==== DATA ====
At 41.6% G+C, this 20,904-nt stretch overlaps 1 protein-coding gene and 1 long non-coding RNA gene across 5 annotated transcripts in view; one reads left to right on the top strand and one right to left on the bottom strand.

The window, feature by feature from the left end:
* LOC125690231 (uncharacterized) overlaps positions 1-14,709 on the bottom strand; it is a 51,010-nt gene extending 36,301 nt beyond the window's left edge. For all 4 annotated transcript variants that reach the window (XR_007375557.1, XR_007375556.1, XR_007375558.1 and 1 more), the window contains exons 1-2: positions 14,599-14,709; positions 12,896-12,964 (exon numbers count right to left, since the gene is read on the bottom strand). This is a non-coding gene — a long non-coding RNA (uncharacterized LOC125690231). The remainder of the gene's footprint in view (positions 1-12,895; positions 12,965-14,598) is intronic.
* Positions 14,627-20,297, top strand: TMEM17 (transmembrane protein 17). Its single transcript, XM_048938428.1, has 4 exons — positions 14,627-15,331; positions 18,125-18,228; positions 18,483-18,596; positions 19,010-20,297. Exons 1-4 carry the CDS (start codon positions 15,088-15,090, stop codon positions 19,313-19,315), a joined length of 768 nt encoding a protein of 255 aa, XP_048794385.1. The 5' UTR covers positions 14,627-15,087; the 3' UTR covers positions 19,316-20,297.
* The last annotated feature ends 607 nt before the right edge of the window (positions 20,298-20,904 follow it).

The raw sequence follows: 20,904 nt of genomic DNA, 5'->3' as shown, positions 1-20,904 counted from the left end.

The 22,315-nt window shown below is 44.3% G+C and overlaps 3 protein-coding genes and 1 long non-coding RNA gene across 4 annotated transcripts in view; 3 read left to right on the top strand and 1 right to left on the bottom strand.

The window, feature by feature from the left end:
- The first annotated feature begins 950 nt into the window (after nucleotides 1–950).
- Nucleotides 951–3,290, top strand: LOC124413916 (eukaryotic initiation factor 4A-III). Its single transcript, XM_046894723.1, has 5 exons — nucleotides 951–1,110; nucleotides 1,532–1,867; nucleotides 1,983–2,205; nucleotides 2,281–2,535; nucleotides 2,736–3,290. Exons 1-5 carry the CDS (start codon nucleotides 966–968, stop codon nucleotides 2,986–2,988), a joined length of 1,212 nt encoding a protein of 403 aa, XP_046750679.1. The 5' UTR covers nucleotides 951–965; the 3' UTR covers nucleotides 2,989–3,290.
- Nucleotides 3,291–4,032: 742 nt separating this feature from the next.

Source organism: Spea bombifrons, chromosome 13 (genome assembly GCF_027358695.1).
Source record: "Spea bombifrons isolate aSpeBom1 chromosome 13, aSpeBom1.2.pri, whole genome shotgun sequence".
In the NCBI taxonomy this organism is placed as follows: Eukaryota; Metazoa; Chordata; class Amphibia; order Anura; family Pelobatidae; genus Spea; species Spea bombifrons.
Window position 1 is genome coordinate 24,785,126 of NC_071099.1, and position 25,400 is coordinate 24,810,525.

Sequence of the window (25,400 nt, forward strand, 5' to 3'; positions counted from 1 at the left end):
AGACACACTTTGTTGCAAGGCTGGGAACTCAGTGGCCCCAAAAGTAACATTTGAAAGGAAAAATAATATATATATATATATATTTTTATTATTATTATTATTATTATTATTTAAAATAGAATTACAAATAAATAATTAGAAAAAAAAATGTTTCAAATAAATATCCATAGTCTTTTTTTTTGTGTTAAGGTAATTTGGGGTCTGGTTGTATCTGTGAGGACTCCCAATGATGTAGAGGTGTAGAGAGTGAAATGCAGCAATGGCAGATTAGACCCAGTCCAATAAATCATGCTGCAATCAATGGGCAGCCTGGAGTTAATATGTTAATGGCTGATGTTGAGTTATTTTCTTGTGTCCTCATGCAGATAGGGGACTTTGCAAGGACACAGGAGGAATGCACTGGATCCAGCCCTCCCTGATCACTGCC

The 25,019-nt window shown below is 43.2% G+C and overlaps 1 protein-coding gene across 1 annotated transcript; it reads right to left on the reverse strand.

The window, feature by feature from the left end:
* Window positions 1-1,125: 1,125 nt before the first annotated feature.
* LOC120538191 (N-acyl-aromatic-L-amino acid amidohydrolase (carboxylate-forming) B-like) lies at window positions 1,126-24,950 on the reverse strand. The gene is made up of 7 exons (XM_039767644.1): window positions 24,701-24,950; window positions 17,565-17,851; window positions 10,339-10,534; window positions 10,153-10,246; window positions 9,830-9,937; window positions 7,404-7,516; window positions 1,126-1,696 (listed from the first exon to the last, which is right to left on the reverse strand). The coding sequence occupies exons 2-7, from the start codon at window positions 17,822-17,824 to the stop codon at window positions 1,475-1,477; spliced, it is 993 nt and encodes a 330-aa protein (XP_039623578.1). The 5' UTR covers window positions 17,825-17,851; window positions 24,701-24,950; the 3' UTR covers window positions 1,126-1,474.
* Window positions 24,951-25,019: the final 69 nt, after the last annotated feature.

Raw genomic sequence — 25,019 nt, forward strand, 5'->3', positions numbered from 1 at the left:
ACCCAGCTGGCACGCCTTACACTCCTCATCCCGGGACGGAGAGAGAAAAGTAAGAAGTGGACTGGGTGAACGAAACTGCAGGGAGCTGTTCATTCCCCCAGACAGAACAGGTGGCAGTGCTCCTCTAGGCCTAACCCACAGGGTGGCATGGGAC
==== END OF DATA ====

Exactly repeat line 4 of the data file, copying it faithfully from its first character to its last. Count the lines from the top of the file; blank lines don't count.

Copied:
* Positions 14,627-20,297, top strand: TMEM17 (transmembrane protein 17). Its single transcript, XM_048938428.1, has 4 exons — positions 14,627-15,331; positions 18,125-18,228; positions 18,483-18,596; positions 19,010-20,297. Exons 1-4 carry the CDS (start codon positions 15,088-15,090, stop codon positions 19,313-19,315), a joined length of 768 nt encoding a protein of 255 aa, XP_048794385.1. The 5' UTR covers positions 14,627-15,087; the 3' UTR covers positions 19,316-20,297.